Court Records are extremely valuable in genealogical research. For those researching enslaved ancestors, they are even more so. They can also help us with the difficult task of finding the slaveowner.

Arden Hyman

I’m helping my godmother Carole with her Hyman family research. Her enslaved ancestor was named Arden Hyman, and his roots were in Edgecombe County, North Carolina.

Arden’s father’s name was Zion. We discovered that from Arden’s 1900 marriage record. This illustrates the principle of searching far enough in time both before and after the period you are primarily interested in. With all associated people.

This was the marriage to a second wife–not the marriage to Carole’s ancestor. But that’s the record that held a key piece of evidence.

This gives us the name of two former slaves, instead of one. The uniqueness of their names also helps. Finding the owners of former slaves with names like John, Mary and Jane, is much more difficult, though not impossible.

There was a large white slaveowning Hyman family in Edgecombe and surrounding counties. I researched the wills of several Hyman slaveowners in the relevant North Carolina counties.

Enslaved people did not always carry the surname of their last enslaver, but with nearby slavewners of the same name, its an easy thing to rule out.

The 1834 will of Kenneth Hyman looked particularly promising because it named both a Zion and Arden.

Loose Court Records

While at the North Carolina State Archives (NCSA), I searched Hyman court records which included the Court of Pleas and Quarter Sessions as well as Superior Court.

It was the Loose Court Records provided more about Kenneth’s estate. These are all the papers associated with a court case that are usually not written into any bound book, but kept in a metal tin case or other container in the courthouse.

The Archives has the original records, so I ordered the boxes for the Hyman family to review.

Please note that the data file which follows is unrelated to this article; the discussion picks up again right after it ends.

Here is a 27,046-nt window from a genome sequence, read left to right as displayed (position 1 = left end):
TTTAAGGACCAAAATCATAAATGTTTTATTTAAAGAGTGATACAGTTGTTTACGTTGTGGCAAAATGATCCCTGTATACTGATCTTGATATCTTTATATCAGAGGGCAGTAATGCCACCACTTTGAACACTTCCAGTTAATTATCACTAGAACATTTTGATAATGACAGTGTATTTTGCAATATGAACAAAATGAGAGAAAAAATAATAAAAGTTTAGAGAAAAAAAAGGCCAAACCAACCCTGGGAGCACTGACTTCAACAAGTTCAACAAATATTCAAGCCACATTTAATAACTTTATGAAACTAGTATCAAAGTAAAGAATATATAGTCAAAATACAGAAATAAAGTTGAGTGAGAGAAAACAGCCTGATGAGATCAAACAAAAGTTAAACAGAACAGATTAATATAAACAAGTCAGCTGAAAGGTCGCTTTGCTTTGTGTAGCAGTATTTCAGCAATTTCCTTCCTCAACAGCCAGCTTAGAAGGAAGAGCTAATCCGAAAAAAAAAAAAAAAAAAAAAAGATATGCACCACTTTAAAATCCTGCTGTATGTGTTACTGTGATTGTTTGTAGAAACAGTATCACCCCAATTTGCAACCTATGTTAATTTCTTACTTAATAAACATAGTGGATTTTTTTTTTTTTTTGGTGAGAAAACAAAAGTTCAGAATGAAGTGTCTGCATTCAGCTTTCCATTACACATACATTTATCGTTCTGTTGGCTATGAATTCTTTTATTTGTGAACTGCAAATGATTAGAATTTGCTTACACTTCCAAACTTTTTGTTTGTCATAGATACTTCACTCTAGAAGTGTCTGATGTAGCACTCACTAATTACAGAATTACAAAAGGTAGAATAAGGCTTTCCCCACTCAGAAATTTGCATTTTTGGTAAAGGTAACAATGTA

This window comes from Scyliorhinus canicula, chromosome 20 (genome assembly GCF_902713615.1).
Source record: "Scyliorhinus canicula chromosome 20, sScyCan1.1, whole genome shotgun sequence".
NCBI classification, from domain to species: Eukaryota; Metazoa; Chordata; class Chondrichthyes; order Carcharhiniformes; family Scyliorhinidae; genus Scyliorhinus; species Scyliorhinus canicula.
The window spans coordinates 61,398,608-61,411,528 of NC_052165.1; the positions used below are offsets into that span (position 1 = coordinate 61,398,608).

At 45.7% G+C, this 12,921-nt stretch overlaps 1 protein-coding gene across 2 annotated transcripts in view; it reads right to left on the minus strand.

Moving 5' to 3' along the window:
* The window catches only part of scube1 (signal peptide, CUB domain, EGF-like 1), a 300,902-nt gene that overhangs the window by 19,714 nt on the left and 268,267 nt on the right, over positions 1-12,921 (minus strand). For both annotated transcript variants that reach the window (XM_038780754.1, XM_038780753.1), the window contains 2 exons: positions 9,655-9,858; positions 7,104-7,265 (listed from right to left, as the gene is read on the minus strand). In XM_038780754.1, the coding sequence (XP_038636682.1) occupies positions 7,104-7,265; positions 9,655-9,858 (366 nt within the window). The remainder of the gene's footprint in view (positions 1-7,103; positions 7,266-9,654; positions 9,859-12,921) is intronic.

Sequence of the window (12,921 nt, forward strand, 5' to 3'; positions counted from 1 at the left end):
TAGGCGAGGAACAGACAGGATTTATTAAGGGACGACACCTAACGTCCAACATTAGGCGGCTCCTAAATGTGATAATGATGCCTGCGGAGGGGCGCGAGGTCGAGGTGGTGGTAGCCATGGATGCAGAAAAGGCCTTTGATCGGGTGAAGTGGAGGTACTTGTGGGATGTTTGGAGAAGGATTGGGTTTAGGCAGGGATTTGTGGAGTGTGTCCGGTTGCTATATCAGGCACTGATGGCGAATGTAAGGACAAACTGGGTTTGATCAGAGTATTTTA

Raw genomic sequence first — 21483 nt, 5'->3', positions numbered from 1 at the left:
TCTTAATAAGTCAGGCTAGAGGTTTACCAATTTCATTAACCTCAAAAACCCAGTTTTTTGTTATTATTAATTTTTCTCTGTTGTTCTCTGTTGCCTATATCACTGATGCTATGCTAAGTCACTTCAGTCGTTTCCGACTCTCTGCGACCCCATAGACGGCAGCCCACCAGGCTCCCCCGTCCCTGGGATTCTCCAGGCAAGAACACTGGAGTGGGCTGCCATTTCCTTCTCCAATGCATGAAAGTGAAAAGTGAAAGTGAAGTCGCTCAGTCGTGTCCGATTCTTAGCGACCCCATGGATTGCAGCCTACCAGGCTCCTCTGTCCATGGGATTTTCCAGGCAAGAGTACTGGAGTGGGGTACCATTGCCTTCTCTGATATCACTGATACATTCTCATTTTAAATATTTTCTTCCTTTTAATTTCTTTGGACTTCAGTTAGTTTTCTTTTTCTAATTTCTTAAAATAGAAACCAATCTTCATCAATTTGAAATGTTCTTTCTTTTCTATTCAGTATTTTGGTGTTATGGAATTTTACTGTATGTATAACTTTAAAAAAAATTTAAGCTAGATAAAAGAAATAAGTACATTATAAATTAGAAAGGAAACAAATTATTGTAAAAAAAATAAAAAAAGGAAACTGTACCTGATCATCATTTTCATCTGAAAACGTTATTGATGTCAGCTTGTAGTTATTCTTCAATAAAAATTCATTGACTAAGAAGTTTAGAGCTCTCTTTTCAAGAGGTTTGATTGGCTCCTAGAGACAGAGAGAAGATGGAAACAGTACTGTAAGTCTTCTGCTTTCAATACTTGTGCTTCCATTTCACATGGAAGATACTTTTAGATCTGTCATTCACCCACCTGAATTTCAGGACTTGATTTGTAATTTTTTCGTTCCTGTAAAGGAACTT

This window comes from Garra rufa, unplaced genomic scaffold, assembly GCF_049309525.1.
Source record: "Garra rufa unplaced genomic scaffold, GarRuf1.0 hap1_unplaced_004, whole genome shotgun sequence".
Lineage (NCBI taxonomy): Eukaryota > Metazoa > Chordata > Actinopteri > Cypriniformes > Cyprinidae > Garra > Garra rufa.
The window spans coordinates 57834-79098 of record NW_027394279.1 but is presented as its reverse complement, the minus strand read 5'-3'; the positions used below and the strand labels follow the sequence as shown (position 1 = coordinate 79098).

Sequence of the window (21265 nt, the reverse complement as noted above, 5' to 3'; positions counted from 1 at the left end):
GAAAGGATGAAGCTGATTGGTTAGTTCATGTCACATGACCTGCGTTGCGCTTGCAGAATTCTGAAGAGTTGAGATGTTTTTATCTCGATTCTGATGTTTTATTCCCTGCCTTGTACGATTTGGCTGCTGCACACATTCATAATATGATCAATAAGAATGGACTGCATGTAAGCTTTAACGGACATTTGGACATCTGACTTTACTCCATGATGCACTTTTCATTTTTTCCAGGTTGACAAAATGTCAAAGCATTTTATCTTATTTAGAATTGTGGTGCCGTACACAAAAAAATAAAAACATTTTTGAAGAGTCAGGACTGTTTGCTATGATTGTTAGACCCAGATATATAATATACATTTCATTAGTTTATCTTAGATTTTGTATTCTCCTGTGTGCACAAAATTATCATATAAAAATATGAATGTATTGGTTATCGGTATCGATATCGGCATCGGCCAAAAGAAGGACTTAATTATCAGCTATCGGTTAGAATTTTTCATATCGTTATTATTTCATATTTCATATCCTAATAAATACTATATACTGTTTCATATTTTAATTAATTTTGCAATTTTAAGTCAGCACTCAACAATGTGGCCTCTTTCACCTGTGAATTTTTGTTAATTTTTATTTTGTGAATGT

When Kenneth Hyman died, he had a wife and several children. The critical phrase in his will stated that:

all the rest and residue of my property I wish to be held in common stock until my youngest child attains the age of eighteen years with the exception that each one as they arrive at the age of twenty-one years or get married shall have one thousand dollars in money or its equivalent in property at the time

Because Kenneth’s youngest daughter was only about a year old when he died, his estate did not go through final settlement until 1851!

The Division of Slaves

This is very common if a slaveowner dies with minor children. It’s important to have patience and read through all the records over the years until the children reach adulthood.

The guardians for the minors have to report to the court on a regular basis. Slaves are also often rented out for each year and their earnings reported to the court.

In fact, we can often trace the enslaved property through a family by carefully reading  probate and court records through generations.

Court records show that Kenneth owned two enslaved men named Arden and Zion. They also include the final division of enslaved property into eight “lots.” That tells us there were eight heirs to Kenneth’s estate, in this case, his children.

There were two lots I was most interested in:

  • Lot No. 5: to F[rancis] M. Hyman: Arden, Eliza and child Hannah, General, Turner and Elsy valued at $2370
  • Lot No. 6: to Margaret E. Hyman: Zion, Adline, Daniel, Milly and Hilliard valued at $2200

The ensuing years before settlement were tumultuous. Kenneth’s executor, Theophilus, died, so an administrator had to be appointed.

Theophilus moved to Florida and died, but not before purchasing land that turned out to be a scam. His relatives spent years fighting a court case there about that land.

Before the settlement, one of Kenneth’s daughters married and her husband sold her interest in her father’s estate before she could even inherit it.

A brother Robert, who was ultimately named administrator, beat one of the slaves (Boston) so badly, his siblings sued for damages.

Closing Thoughts

The allotment or division of enslaved property is one of the most difficult things to find when researching slaveowners. In many cases, it can’t be found.

If I stopped searching Kenneth’s records after reviewing just the will and court books, I would have missed that critical document.

Always research every available court record.



Print Friendly, PDF & Email